fuse* at MUTEK: Dökk

fuse* at MUTEK: Dökk

On 3 May fuse* will present the North American premiere of their interactive audiovisual installation work Dökk at MUTEK San Francisco. The Italian art studio are also launching a new collection of works on Sedition in early May, the third and final instalment of the Evolutionary Cosmos project. We spoke to the studio about the live performance and digital editions; read the interview, and more information on fuse* at MUTEK, below.

Originally shown in 2017, Dökk is a visual opera developed over three years with the intention of creating a deep empathic connection between performer, audience and digital landscape. The word Dökk is Icelandic for darkness; the artwork developed by fuse* explores darkness as a threshold between life and non-life, perceptual reality and realities that exist but are beyond our reach:

“In some cultures, the absence of light may be interpreted as a metaphor for life on Earth and of the perception of reality represented as a shadow cast by a light that cannot be seen yet the existence of which may only be sensed.” - fuse*

The installation combines a double-fronted projection onto a holographic screen, rear projections onto the stage, live dance, and the real-time analysis of data from a range of sources: from the performer’s heartbeat, from the sound generated during the performance, and from analysis of sentimental words filtered from a live Twitter feed. This combination of pre-determined and spontaneous inputs creates new zones of intimacy; the body of the dancer, or the emotional responses of social networks to world events, influence the interplay of digital elements generated by code.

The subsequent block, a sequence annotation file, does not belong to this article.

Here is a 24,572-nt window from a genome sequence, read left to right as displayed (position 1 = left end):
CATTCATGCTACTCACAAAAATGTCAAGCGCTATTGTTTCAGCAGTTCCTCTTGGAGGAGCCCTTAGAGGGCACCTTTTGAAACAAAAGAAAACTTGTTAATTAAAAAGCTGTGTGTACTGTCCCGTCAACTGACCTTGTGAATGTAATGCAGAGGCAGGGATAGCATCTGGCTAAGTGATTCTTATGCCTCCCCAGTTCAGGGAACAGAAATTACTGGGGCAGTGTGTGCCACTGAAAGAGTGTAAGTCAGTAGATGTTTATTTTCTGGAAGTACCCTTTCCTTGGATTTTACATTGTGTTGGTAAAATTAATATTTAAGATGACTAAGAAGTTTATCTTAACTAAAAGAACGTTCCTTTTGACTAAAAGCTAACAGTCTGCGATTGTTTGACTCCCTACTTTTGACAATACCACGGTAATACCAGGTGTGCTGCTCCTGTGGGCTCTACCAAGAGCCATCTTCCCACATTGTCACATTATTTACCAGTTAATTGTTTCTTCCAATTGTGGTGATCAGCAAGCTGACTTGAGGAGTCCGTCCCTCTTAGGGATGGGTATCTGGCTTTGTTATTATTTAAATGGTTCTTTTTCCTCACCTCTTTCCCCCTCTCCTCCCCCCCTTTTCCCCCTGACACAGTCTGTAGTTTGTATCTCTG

Dökk is presented as part of A/Visions 2, which takes place at San Francisco’s Herbst Theatre from 6pm to 9pm on 3 May. The evening event features a performance by electro outfit Dopplereffekt and A/V artist de/Rastra and an immersive A/V performance by Warp Records pianist Kelly Moran, as well as the premiere of Dökk.

Evolutionary Cosmos III

Black and White Holes by fuse* available on Sedition